Learn more about the services the Rakai Health Sciences Program performs in Uganda.
Antiretroviral TherapyGeneral Medical Care
Voluntary HIV Counseling and Testing VCT
Health Education and Community Mobilization
With support from the Presidents Emergency Program for AIDS Relief (PEPFAR), the Rakai Health Services Program (RHSP) has screened 4,397 HIV-infected people and initiated HAART treatment for 849 eligible patients. Adult patients are eligible for HAART if their CD4 count is less than 250 cells/mm3. or they have symptoms, and 26 children under five years of age are on HAART. All HIV+ individuals are provided with prophylactic septrin to prevent opportunistic infections, bed nets to prevent malaria, and water sterilization to prevent intestinal infections. The treatment program employs an innovative home care approach, combined with mobile services which visit each community every two weeks allowing physicians to monitor patients. In addition, we have initiated a system of peer educators who are people living with AIDS and successfully on treatment, to help support other patients. The peer educators have been provided with cell phones so that they can get advice from physicians in case of emergencies.
The response to treatment has been very satisfactory, with over 63 percent of patients having undetectable virus, and 93 percent with less than 10,000 copies of the virus in their blood (Reynolds et al 2006). 94.3 percent have had improved immune status as indicated by increases in their CD4 counts. 4.6 percent of treated patients died, mainly because they had advanced disease complicated by TB at the time they initiated treatment. Rakai studies have shown that initiation of therapy using the WHO clinical criteria or symptomatology would lead to serious under-treatment and that there is need to measure CD4 counts in order to determine treatment eligibility (Kagaayi et al. 2007, Spacek et al Int J STD AIDS 2006, Nguyen et al Int J STD AIDS 2006).
The Program provides syndromic STD management, treatment of current illnesses, and antenatal care throughout mobile and static clinics as well as specialized care for adolescents via the adolescent health clinics.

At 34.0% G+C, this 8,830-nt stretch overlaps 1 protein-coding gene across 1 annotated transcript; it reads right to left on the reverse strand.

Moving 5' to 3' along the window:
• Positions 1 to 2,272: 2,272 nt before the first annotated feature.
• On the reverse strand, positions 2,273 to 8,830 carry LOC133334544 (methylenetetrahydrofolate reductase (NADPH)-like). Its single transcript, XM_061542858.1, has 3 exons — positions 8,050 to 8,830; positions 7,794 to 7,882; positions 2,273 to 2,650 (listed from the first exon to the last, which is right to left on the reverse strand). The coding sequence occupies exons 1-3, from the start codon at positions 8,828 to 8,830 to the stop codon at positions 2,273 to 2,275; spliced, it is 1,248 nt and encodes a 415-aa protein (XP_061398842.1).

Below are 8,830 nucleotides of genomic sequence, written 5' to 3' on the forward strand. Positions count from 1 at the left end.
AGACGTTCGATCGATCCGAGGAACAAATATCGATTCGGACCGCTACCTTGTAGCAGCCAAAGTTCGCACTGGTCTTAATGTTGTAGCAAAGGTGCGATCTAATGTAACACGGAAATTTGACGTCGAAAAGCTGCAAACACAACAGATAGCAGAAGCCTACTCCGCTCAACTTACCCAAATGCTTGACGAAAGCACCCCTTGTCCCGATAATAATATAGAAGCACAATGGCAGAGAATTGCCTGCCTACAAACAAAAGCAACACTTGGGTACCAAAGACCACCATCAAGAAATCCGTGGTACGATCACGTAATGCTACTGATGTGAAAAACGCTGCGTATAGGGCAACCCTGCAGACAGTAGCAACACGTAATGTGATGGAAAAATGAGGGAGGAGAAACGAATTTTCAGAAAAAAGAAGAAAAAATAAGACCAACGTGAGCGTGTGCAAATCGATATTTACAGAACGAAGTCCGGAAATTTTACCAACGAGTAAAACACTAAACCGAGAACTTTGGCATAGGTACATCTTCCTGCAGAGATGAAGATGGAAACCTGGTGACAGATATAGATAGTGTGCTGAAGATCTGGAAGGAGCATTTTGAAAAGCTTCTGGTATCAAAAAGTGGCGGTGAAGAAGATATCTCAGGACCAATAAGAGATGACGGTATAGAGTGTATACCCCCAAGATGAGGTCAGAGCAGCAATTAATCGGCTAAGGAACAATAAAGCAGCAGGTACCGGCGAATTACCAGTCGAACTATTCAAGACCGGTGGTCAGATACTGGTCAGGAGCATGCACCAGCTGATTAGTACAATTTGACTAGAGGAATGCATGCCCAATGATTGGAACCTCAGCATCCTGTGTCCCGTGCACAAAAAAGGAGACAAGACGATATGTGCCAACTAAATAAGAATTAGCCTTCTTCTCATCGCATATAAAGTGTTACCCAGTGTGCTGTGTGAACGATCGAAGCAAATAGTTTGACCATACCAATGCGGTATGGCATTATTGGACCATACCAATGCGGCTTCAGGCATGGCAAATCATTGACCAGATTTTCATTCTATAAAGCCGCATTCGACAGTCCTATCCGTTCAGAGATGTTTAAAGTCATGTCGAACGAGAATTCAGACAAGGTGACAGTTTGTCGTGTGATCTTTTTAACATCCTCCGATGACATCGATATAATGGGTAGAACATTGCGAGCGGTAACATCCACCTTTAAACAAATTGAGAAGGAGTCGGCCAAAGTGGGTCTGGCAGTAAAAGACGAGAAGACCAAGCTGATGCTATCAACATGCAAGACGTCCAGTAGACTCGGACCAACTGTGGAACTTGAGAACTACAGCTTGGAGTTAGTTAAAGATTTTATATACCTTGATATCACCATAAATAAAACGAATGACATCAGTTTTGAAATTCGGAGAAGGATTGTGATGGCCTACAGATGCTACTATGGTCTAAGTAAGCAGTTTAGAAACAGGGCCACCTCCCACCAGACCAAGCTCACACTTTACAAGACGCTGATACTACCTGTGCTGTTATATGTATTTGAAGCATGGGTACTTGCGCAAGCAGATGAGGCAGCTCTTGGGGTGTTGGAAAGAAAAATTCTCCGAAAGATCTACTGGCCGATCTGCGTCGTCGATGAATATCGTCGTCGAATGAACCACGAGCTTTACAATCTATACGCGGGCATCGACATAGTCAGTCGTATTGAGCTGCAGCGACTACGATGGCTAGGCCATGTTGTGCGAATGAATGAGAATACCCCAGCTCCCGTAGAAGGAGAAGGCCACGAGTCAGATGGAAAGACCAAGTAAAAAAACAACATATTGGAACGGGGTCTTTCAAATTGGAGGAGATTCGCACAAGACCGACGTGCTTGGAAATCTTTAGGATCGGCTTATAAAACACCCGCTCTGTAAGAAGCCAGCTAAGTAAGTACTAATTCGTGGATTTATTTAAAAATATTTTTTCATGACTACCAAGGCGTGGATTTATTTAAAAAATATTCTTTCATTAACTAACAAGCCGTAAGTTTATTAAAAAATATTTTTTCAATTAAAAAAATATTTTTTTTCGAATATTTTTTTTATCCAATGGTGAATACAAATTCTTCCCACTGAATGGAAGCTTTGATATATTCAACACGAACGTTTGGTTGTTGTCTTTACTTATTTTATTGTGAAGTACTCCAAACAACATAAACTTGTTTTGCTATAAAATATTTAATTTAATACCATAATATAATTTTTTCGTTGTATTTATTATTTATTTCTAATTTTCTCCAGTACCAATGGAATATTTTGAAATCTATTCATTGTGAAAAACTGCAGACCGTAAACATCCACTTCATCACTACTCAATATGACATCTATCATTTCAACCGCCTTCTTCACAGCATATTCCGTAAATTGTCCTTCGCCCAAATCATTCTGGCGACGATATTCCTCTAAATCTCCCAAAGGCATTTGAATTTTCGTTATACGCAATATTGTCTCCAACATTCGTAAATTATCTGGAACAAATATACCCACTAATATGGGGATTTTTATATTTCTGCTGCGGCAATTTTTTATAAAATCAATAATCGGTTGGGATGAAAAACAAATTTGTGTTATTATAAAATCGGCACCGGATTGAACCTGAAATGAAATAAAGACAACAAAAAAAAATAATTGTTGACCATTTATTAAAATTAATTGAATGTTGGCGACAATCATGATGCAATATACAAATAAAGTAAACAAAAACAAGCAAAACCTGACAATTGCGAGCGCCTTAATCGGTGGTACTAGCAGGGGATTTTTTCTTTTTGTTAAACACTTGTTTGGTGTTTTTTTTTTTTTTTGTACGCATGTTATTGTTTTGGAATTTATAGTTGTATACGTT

The main objective of this department is to offer psycho-social support to the cohort participants who come for VCT. To complement its counseling services, the department together with the ARV department conducts follow up of HIV positive clients in biweekly community clinics (Suubi clinics), where opportunistic infections are treated and other clients are introduced to Antiretroviral Therapy (ART).
The objectives of the health education & community mobilization (HECM) department:
- Revitalize the role of community health mobilizers (CHMs) through timely selections and replacements, and periodic review of CHM roles and responsibilities, as well as insuring that CHMs participate actively in Rakai Program activities throughout the year
- Build a strong local capacity for behavior change communication interventions through coordinated mechanism of drama plays acted using county-level drama groups that have been grounded in ‘enter-educate’ approaches
- Create a local support structure for the Community Advisory Board (CAB) institution to insure fair representation of community views
- Revitalize sports as a channel for health education and community mobilization
- Insure equitable participation of all stakeholders and participating communities
- Increase the proportion of potential participants reached with mob messages and risk-reducing behavior change messages through a multi-channel approach encompassing community meetings, local theatre, sporting events, and educative film shows
The Safe Homes and Respect for Everyone (SHARE) Project is a domestic violence prevention intervention conducted in four Rakai Health Sciences Program (RHSP) regions. SHARE was initiated in August 2005 in response to RHSP research that established high levels of physical and sexual intimate partner violence, community attitudes that condone domestic violence, and links between partner violence and HIV. The SHARE Project works in partnership with community residents, local leaders, and professionals in Rakai to prevent and mitigate gender-based violence, strengthen health care providers’ capacity to handle HIV-related violence, and promote reproductive health and rights. Six strategies are used to work toward the SHARE objective: community activism and advocacy, capacity building, reproductive health outreach, HIV/AIDS outreach, counseling and referral, and learning materials. SHARE has specialized programming for female survivors of domestic violence, youth, pregnant adolescent women, HIV positive men and women, and men working to prevent violence against women.